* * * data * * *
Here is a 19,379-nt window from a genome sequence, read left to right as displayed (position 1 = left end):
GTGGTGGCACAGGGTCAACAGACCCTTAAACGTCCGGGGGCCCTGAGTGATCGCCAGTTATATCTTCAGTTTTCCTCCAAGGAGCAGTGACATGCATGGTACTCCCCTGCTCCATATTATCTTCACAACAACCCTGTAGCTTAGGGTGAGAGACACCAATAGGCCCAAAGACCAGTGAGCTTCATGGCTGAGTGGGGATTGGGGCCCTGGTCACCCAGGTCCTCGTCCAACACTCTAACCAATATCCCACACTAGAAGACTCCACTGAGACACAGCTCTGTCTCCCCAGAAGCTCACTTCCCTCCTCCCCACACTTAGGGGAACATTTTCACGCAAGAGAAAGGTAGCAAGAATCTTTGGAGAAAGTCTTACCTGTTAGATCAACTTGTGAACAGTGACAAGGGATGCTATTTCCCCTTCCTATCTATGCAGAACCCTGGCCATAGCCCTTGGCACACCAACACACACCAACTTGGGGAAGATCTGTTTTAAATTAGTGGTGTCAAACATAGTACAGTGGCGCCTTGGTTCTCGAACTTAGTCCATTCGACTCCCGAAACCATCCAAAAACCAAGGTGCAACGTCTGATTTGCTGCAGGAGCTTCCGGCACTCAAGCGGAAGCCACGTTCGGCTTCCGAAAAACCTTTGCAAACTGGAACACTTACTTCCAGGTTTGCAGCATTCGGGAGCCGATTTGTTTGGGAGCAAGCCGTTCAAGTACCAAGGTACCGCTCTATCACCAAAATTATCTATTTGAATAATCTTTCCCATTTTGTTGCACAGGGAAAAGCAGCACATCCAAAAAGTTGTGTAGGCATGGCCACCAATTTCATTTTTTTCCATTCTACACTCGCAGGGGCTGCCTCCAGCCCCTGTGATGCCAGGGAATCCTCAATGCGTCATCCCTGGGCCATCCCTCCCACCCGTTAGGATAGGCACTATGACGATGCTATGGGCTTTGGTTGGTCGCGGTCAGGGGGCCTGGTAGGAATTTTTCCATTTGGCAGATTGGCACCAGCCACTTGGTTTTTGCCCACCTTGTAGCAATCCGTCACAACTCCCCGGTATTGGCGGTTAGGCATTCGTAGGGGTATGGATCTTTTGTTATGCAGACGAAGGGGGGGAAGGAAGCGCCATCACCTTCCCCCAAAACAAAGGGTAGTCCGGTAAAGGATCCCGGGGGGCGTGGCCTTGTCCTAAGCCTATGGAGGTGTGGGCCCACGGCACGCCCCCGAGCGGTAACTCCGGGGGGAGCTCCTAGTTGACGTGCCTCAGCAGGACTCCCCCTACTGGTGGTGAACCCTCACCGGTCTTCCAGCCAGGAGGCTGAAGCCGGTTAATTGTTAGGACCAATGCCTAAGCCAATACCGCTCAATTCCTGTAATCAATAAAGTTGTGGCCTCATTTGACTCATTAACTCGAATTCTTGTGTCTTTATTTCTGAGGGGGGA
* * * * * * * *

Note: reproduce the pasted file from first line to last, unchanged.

Here is a 19,379-nt window from a genome sequence, read left to right as displayed (position 1 = left end):
GTGGTGGCACAGGGTCAACAGACCCTTAAACGTCCGGGGGCCCTGAGTGATCGCCAGTTATATCTTCAGTTTTCCTCCAAGGAGCAGTGACATGCATGGTACTCCCCTGCTCCATATTATCTTCACAACAACCCTGTAGCTTAGGGTGAGAGACACCAATAGGCCCAAAGACCAGTGAGCTTCATGGCTGAGTGGGGATTGGGGCCCTGGTCACCCAGGTCCTCGTCCAACACTCTAACCAATATCCCACACTAGAAGACTCCACTGAGACACAGCTCTGTCTCCCCAGAAGCTCACTTCCCTCCTCCCCACACTTAGGGGAACATTTTCACGCAAGAGAAAGGTAGCAAGAATCTTTGGAGAAAGTCTTACCTGTTAGATCAACTTGTGAACAGTGACAAGGGATGCTATTTCCCCTTCCTATCTATGCAGAACCCTGGCCATAGCCCTTGGCACACCAACACACACCAACTTGGGGAAGATCTGTTTTAAATTAGTGGTGTCAAACATAGTACAGTGGCGCCTTGGTTCTCGAACTTAGTCCATTCGACTCCCGAAACCATCCAAAAACCAAGGTGCAACGTCTGATTTGCTGCAGGAGCTTCCGGCACTCAAGCGGAAGCCACGTTCGGCTTCCGAAAAACCTTTGCAAACTGGAACACTTACTTCCAGGTTTGCAGCATTCGGGAGCCGATTTGTTTGGGAGCAAGCCGTTCAAGTACCAAGGTACCGCTCTATCACCAAAATTATCTATTTGAATAATCTTTCCCATTTTGTTGCACAGGGAAAAGCAGCACATCCAAAAAGTTGTGTAGGCATGGCCACCAATTTCATTTTTTTCCATTCTACACTCGCAGGGGCTGCCTCCAGCCCCTGTGATGCCAGGGAATCCTCAATGCGTCATCCCTGGGCCATCCCTCCCACCCGTTAGGATAGGCACTATGACGATGCTATGGGCTTTGGTTGGTCGCGGTCAGGGGGCCTGGTAGGAATTTTTCCATTTGGCAGATTGGCACCAGCCACTTGGTTTTTGCCCACCTTGTAGCAATCCGTCACAACTCCCCGGTATTGGCGGTTAGGCATTCGTAGGGGTATGGATCTTTTGTTATGCAGACGAAGGGGGGGAAGGAAGCGCCATCACCTTCCCCCAAAACAAAGGGTAGTCCGGTAAAGGATCCCGGGGGGCGTGGCCTTGTCCTAAGCCTATGGAGGTGTGGGCCCACGGCACGCCCCCGAGCGGTAACTCCGGGGGGAGCTCCTAGTTGACGTGCCTCAGCAGGACTCCCCCTACTGGTGGTGAACCCTCACCGGTCTTCCAGCCAGGAGGCTGAAGCCGGTTAATTGTTAGGACCAATGCCTAAGCCAATACCGCTCAATTCCTGTAATCAATAAAGTTGTGGCCTCATTTGACTCATTAACTCGAATTCTTGTGTCTTTATTTCTGAGGGGGGA